How he saw himself I will never know. He knew he was a gifted researcher in the history and workings of design. He held to a rationalist and scientific understanding of ideas, and eschewed mysticism. He loved to explore the oddities of Manly Palmer Hall or Madame Blavatsky, more because they shed light on our taste for murky quackery than because he might agree with them. Yet he respected shamans, declaring them to be the real thing. It is in his painting that I understand him rather than in his other scholarship. Wingren’s compositions draw from the models of the 1930s – the salient form is a near-central block that sails or floats among a rectangular set of proposals. The lovely news in a Wingren painting is connected to the salient block – to its being more saturated in color than other forms or distinguished by strong contrast of light against dark. Even when Dan Wingren employed photographs as prompts for his paintings, his compositional choices remained. His photo-based paintings were demonstrations of what paint could do even more than they were comments upon a modern way of seeing. Each painting grew as an adjustment of geometric plot, practiced tricks of illusion, and exact observation of color. Dan Wingren had mastered, as well, the taut but flexible surface of properly prepared canvas, its leanings toward opaque paint and a texture of right angles.
Dan Wingren’s instinct was to turn to general or popular culture, fleeing elitism. He found the latter, by way of contradiction, both silly and weak, and way too powerful. Where could we find the vital and new ideas? In the vernacular and in science. In his last days, while he made studies of fractal geometry and continued to do very fine drawings.
Blog post: Mary Vernon, professor emerita of art, Southern Methodist University
Image: Photograph, Dan Wingren in his studio on lower Greenville Avenue, c. 1970s, Gift, Mary Vernon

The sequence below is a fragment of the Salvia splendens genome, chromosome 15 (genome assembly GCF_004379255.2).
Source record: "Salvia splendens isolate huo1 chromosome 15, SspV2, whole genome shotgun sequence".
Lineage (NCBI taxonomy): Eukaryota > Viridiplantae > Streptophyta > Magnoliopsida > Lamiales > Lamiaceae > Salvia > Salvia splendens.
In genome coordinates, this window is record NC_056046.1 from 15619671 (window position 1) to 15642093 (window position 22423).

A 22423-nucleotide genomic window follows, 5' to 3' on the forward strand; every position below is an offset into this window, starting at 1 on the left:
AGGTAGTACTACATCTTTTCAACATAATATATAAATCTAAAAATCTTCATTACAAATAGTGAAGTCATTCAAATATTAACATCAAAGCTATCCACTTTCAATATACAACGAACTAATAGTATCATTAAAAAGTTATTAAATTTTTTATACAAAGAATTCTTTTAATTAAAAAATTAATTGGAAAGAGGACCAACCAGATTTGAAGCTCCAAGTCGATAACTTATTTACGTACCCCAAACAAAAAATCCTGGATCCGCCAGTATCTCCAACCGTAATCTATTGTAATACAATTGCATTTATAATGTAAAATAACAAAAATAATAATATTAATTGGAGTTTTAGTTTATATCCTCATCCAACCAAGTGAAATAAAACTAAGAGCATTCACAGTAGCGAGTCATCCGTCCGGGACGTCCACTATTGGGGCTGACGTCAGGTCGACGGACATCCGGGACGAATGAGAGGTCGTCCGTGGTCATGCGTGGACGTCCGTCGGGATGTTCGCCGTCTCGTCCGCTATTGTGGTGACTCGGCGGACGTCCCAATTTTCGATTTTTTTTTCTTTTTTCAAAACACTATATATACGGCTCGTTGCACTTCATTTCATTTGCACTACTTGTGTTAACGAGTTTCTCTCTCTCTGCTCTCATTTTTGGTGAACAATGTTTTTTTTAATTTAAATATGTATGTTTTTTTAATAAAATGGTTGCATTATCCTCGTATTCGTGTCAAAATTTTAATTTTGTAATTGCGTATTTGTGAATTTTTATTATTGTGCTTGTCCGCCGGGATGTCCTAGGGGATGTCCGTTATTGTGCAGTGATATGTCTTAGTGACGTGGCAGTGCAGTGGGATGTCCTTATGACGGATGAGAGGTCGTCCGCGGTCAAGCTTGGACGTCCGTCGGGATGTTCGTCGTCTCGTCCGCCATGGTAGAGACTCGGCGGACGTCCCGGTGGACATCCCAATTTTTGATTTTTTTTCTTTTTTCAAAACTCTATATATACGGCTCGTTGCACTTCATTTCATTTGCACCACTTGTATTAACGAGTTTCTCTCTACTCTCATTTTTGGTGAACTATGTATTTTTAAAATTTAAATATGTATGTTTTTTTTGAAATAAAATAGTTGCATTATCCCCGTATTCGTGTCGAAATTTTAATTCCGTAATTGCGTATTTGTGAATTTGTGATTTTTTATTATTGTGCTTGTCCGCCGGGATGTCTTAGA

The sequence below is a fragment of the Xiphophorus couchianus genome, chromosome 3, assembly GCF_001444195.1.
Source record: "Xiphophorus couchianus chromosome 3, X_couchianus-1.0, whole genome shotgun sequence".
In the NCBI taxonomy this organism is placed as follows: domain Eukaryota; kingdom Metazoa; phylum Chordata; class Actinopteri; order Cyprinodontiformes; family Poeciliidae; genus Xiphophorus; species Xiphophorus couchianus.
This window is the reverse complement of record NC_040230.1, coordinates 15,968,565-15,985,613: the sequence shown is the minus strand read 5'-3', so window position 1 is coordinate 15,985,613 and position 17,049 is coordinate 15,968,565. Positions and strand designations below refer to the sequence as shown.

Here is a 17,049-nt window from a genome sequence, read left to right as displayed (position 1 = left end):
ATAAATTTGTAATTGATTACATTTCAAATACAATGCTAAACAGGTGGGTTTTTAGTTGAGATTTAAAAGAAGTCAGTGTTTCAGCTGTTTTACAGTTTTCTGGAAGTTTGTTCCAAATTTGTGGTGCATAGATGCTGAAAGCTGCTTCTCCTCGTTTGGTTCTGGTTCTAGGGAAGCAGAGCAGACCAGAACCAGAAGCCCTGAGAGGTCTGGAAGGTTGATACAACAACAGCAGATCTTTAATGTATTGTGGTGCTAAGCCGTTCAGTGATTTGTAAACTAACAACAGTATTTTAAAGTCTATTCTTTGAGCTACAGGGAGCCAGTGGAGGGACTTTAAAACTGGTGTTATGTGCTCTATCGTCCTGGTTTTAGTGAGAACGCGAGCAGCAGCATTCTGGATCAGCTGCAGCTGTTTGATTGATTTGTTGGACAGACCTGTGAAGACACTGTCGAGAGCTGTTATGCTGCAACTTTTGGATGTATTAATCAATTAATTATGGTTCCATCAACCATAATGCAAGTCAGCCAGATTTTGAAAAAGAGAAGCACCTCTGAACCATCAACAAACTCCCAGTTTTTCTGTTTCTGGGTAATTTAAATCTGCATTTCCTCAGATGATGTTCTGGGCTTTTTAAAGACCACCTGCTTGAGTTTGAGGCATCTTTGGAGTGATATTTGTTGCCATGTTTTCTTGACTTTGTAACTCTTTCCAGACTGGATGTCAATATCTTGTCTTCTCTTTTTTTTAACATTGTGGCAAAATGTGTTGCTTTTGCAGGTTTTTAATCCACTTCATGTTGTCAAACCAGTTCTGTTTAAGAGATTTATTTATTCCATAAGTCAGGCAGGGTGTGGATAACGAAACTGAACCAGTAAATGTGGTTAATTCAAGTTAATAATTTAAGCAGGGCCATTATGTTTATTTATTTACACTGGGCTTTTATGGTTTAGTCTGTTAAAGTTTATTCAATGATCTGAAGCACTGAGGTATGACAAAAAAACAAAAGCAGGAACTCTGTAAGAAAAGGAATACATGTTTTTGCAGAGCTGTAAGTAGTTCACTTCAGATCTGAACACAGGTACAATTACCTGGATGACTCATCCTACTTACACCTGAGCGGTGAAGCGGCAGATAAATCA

Courtesy of the Dan Wingren Collection, Bywaters Special Collections, Hamon Arts Library, Southern Methodist University.
John Lunsford’s passing marks not just the loss for many individuals of a beloved colleague and former professor but also the loss of a living link to an earlier era. As pre-Columbian curator at the Dallas Museum of Art for thirty years, director of the Meadows Museum, and professor of art history at SMU, John was indispensable in the cultural history of Dallas over the past sixty years. Always self-effacing, he skillfully passed on this vast reservoir of knowledge and experience to those of us fortunate enough to have known him. For example, John proved to be an invaluable resource for me and the other staff members of Jerry Bywaters Special Collections, Ellen Buie Niewyk and Emily George Grubbs. Mr. Bywaters had been instrumental in launching the careers of John, Ellen and me. But John had a slight head start, having been hired as an assistant curator at the Dallas Museum of Fine Arts (now the DMA) in the 1950s when Jerry Bywaters was its director. Having worked with him for so many years, John definitely had helpful thoughts about organizing the collection, a collection development policy and, of course, exhibitions; his ideas proved to be especially valuable after Mr. Bywaters’ death in 1989.
Alfonso Cuarón’s Roma begins quietly and thoughtfully with the character, Cleo, played beautifully by Yalitza Aparicio, who serves a well-to-do family in their home in a suburb of Mexico City. Her life, seeming so insular and placid, will expand to engulf the film’s universe. Every action and word of hers has a hidden meaning, and minor gestures seen early in the movie will be echoed by more serious and violent actions later.
The news seemed so odd – what relevance does Bob Dylan have now? Is his work literature? Which work, or works, merit this prize? If the prize is in recognition of a body of work, where is the corpus? The collection?
What does Dylan mean to those interested in what was, at least in the past, known as the fine arts? How is his work different from the horde of largely forgotten singers and songwriters, back to the Brill Building and Tin Pan Alley? Continue reading “Bob Dylan Awarded Nobel Prize in Literature”
The Bywaters Special Collections staff are happy to announce that SMU’s Central University Libraries is now a part of the Google Cultural Institute. BSC staff, Ellen Buie Niewyk, curated the first GCI exhibition with archivist, Emily George Grubbs. Octavio Medellin: Maya-Toltec Temples and Carvings, 1938 is an exhibition curated from the holdings of photographs and documents of the artist from Bywaters Special Collections. Take a look!
Thank you to Emily George Grubbs, Archivist, Bywaters Special Collections, for this post!
Image: Courtesy of Octavio Medellin Art work and Papers, Bywaters Special Collections, Hamon Arts Library, Southern Methodist University